Freezing rain is one of the most deadly and destructive forms of winter weather. Unlike snow and sleet, which fall from the sky and simply pile up on the surface, freezing rain creates a deadly layer of ice.
There are a few basic elements that need to be in place for freezing rain to occur. First, there must be a thick layer of warm air in the mid-layers of the atmosphere. There also must be a very narrow layer of below-freezing temperatures at the surface.
As snow generated in higher levels of the clouds, where it is quite cold, reaches the large layer of above-freezing air above freezing, it gradually melts into rain as it falls through it. If the surface were also above 32 degrees Fahrenheit, it would stay just that – rain.
But, if there were to be a relatively thick layer of cold air near the surface, the rain would have a chance to freeze into ice pellets, resulting in sleet.
However, when just the conditions are just right and only the immediate ground remains below freezing, freezing rain occurs. As falling rain droplets impact this cold ground, they instantly freeze solid. As more and more droplets hit the ground, a layer of ice gradually develops. This coating of ice, which accumulates on all exposed surfaces, can become quite thick if the freezing rain continues to fall heavily for a while.
This thickness is one of the reasons why freezing rain is so dangerous. For example, if the level of the ice accretion reaches just 2/10 of an inch, tree branches can snap under the immense weight, potentially damaging property. These branches can also sever power lines as they crash to the ground, leaving many people without heat or electricity.
If the ice accumulates further, reaching more than 1 inch in thickness, trees can be completely toppled, causing severe and lasting damage to the ecosystem, as well as cutting power and stopping travel for days. Roofs can also collapse under the weight of the ice, especially if it accretes on top of existing snow cover.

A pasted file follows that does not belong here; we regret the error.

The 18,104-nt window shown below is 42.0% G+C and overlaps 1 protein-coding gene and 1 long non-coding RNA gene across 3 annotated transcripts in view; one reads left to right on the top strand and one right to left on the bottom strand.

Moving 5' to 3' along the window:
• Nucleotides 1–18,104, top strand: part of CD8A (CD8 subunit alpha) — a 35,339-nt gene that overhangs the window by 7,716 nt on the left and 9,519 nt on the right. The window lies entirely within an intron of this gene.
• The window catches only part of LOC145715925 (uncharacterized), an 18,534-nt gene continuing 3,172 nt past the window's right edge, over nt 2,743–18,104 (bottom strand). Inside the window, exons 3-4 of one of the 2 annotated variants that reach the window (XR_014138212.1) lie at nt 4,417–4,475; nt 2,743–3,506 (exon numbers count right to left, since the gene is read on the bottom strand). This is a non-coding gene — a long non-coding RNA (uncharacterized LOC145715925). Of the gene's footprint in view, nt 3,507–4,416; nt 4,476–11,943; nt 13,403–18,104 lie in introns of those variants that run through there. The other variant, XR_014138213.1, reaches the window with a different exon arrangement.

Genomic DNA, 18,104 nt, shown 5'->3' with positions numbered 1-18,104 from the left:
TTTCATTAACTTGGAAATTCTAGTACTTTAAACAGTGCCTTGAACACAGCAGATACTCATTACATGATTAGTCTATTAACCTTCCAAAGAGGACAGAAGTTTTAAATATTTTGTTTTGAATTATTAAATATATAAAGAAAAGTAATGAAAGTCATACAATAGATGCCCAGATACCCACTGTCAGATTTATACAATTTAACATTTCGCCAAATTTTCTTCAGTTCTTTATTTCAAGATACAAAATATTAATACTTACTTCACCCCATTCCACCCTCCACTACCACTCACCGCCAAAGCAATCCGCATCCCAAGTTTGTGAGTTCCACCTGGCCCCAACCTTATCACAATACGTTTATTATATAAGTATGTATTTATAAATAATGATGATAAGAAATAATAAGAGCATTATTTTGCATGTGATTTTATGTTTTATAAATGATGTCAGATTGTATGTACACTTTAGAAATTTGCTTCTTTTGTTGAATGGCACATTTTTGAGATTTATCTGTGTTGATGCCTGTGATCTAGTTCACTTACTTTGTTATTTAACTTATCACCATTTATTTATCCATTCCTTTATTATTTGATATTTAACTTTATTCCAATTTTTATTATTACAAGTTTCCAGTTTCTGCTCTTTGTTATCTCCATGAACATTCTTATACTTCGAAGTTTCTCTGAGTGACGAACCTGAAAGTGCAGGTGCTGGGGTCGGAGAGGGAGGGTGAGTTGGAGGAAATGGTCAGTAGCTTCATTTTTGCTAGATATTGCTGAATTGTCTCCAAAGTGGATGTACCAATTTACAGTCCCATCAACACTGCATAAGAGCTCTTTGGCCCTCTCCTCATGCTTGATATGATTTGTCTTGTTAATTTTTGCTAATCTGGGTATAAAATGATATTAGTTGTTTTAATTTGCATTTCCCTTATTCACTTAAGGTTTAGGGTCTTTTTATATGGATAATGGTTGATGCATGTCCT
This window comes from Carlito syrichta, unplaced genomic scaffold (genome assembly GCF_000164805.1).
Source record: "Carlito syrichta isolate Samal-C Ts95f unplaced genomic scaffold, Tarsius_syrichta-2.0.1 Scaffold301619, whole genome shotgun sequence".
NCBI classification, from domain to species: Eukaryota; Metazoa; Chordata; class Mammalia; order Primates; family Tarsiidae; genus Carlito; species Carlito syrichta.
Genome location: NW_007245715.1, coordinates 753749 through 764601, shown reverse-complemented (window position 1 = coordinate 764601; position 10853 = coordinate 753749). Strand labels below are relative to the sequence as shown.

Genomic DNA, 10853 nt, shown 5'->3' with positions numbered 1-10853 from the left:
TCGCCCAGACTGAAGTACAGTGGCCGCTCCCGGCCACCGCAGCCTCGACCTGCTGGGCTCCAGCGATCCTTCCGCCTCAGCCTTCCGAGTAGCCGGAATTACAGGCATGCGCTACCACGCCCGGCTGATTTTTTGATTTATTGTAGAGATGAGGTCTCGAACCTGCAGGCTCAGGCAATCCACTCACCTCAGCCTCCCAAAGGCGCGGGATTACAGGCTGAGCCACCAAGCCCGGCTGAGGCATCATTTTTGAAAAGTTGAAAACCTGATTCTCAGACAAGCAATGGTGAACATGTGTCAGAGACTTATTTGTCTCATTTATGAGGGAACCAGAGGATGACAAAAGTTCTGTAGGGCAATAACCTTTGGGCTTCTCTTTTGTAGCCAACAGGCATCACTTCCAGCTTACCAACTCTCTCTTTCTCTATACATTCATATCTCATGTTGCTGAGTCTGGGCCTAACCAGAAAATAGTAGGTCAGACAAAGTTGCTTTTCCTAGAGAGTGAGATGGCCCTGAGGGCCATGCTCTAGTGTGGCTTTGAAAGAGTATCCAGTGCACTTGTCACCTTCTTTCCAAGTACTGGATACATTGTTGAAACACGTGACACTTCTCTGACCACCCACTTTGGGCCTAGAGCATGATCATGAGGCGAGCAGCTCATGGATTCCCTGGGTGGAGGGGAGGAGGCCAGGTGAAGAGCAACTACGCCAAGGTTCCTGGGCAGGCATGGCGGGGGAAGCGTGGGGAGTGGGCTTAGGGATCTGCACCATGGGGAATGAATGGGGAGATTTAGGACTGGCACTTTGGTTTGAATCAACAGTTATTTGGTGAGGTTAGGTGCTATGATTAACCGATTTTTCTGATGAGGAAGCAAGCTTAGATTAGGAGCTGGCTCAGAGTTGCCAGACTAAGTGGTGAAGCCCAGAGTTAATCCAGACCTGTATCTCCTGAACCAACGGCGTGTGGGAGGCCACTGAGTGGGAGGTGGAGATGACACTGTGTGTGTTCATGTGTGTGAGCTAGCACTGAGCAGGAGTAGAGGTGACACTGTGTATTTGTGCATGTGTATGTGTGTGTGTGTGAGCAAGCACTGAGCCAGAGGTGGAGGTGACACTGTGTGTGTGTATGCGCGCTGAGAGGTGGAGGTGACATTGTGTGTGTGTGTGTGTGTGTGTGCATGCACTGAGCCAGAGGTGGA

In addition to the danger caused by the weight of the ice, it can also pose a big hazard to motorists. Upon taking a quick look outside while freezing rain is falling, one might think that it is simply raining, and that it is safe to travel.
This may be true on well-salted road surfaces, but as soon as a driver exits onto an untreated roadway, the road can become dangerously slick. It can become near impossible to stop, or even change direction on an icy road surface. Motorists may also be completely unprepared for ice, thinking that they are driving in a just a rainstorm.
Icy sidewalks can also pose a hazard to pedestrians as they become quite slippery. This particularly applies to the elderly, who can be easily injured in a fall.
Overall, while freezing rain is somewhat of an unusual type of weather for many areas, it is not something to take lightly. Make sure that you notice its warning signs so that you can take action to protect your life and property.